And The Legacy Continues –
A DoubleXXposure Media Tribute to Black History Month
As we’re now in the month of February, 2020 – we at Double XXposure Media Relations honor those whom we represent during Black History Month. These icons come from and have legacies that go beyond the great music and works they’ve created.
For Immediate Release:
Six-time Grammy Award winning legend DIONNE WARWICK has given us timeless classics for almost sixty years. Along with sibling Dee Dee Warwick, who was a hit maker in her own right with gems such as the Grammy nominated “Foolish Fool” and the original version of “I’m Gonna Make You Love Me” as well as cousin, Whitney Houston – Dionne came from the gospel music dynasty, the Drinkard Singers, which included her mother, the Reverend Lee Warrick, and aunt, Cissy Houston (renown for the great session work she’d done on her own and as co-founder of the Sweet Inspirations, among other achievements). While the Drinkards brought a joyful noise through their performances and recordings, Dionne did so within pop and soul music. Yet, Ms. Warwick went several steps beyond the hits, through her longtime advocacy of AIDS/HIV research. Sales from the 1986 #1 smash single, “That’s What Friends Are For” (recorded with Stevie Wonder, Elton John and Gladys Knight) raised a reported three million dollars to benefit AmFAR (the American Federation for AIDS Research).
This resulted in Ms. Warwick’s appointment by President Ronald Reagan as the US Ambassador of Health to help with public outreach (she also served as the United Nations Global Ambassador for the Food and Agriculture Organization). Her work in AIDS/HIV research continues. Recently, Dionne visited the University of Maryland’s Institute of Human Virology (HV), led by co-founder and world-renowned AIDS researcher Robert Gallo, who praised Ms. Warwick for her committed involvement with making the public aware of the work being done to find a cure.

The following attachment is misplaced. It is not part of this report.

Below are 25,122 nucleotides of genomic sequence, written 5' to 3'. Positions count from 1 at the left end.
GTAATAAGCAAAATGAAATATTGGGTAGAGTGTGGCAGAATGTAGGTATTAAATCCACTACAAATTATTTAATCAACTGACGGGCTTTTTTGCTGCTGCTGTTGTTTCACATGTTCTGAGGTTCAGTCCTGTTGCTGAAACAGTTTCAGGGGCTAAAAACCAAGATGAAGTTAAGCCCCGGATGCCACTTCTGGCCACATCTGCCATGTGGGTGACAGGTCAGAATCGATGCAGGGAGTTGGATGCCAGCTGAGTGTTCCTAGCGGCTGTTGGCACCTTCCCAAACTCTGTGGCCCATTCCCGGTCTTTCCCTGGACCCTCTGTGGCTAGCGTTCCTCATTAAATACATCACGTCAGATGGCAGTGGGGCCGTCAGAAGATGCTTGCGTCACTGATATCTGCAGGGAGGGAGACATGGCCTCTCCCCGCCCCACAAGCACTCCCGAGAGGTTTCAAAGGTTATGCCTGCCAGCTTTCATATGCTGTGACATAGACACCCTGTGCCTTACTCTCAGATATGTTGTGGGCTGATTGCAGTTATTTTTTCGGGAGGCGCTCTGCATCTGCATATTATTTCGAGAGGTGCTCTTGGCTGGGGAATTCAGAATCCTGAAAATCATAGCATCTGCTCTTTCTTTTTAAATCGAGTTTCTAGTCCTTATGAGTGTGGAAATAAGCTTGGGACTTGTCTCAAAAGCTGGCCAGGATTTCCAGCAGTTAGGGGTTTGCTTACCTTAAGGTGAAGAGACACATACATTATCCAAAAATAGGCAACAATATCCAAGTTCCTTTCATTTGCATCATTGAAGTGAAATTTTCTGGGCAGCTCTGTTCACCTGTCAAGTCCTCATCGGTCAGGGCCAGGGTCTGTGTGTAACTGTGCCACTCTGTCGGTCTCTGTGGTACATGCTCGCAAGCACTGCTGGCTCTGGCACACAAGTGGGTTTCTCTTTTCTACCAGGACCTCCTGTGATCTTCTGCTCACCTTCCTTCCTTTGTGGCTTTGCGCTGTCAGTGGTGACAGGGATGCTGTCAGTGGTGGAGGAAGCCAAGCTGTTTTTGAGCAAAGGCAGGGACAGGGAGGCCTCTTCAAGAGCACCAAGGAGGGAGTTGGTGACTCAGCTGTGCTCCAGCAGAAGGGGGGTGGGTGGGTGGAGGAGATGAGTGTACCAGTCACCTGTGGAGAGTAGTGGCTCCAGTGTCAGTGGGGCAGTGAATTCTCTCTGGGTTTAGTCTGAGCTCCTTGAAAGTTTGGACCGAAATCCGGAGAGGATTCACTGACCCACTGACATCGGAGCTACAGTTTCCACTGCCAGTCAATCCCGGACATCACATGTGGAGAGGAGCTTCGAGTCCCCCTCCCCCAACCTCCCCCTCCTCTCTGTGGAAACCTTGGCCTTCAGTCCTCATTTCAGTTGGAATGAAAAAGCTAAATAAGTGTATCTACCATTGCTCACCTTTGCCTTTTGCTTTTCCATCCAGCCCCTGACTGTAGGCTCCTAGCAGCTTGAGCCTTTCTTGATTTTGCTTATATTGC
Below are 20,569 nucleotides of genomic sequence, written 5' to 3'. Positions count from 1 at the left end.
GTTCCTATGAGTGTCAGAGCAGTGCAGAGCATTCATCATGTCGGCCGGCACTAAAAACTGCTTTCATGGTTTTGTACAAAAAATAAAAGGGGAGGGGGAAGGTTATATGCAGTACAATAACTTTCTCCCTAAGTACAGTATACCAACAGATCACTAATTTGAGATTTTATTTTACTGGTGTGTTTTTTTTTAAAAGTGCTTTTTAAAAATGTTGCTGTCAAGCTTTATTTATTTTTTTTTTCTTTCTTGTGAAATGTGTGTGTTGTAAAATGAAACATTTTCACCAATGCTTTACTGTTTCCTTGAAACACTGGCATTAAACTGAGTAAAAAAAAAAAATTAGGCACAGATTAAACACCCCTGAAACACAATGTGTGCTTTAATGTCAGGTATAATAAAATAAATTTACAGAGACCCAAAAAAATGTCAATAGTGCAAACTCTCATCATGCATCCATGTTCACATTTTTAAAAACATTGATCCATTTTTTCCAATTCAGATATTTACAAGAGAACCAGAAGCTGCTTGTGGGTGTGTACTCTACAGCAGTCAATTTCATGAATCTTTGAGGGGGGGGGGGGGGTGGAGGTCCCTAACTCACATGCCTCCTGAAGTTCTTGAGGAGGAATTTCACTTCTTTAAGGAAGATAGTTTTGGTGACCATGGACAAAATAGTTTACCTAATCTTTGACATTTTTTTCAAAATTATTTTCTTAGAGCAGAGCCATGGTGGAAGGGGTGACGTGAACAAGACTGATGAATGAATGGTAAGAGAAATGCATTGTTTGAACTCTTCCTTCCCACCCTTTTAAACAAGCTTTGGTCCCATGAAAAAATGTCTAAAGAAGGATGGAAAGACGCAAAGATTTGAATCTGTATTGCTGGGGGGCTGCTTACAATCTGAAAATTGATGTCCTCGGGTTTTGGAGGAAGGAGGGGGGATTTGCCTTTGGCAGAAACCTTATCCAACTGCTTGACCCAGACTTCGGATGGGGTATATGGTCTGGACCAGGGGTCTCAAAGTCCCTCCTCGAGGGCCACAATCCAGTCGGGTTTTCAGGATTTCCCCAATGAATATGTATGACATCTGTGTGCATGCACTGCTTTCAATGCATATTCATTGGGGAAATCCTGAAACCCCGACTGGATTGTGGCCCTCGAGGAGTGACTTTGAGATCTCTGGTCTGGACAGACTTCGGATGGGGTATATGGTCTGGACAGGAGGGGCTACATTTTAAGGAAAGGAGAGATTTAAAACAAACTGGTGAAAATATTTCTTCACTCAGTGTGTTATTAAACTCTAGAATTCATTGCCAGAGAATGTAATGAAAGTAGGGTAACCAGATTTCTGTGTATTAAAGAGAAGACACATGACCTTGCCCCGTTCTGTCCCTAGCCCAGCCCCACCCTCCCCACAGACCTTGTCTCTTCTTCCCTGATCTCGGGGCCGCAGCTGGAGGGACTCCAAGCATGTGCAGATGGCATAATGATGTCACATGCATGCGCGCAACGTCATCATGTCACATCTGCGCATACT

Dionne’s legacy is moving forward thanks to her sons, David Elliot and Damon Elliot. A longtime songwriter and actor, David co-authored what became the first Top 10 Pop hit and Grammy Award winning tune for the late Luther Vandross, “Here and Now”, in 1989. David has also joined his famous mother on tour as a duet partner in performances and portrayed the late Sam Cooke in the Will Smith film, “Ali”. As for Damon, his pedigree as a record producer has brought much success by creating hits for Christina Aguilera, Destiny’s Child and Pink as well as producing Dionne’s most recent albums, including the Grammy nominated disc, “Now”.
Two-time Grammy winner JAMES MTUME came from a lineage of music greatness as well as community activism. He’s the biological son of departed jazz icon/educator/composer/bandleader, James Heath – who along with his siblings (the Heath Brothers) blazed a trail within the jazz genre with stellar works. Heath - whose compositions were recorded by fellow legends such as Chet Baker, Art Pepper and fellow sax man, the great John Coltrane – served as a professor at the Aaron Copeland School of Music at Queens (NY) College for over 20 years. Heath created the jazz studies program at the school as well as served on the board that led the restoration of Louis Armstrong’s home in Corona (Queens) NY. As for Mtume, his own path in activism began during his studies at Pasadena City College in the late 1960’s, when he joined the African nationalist organization, Us (launched by the creator of Kwanza, Dr. Maulana Karenga).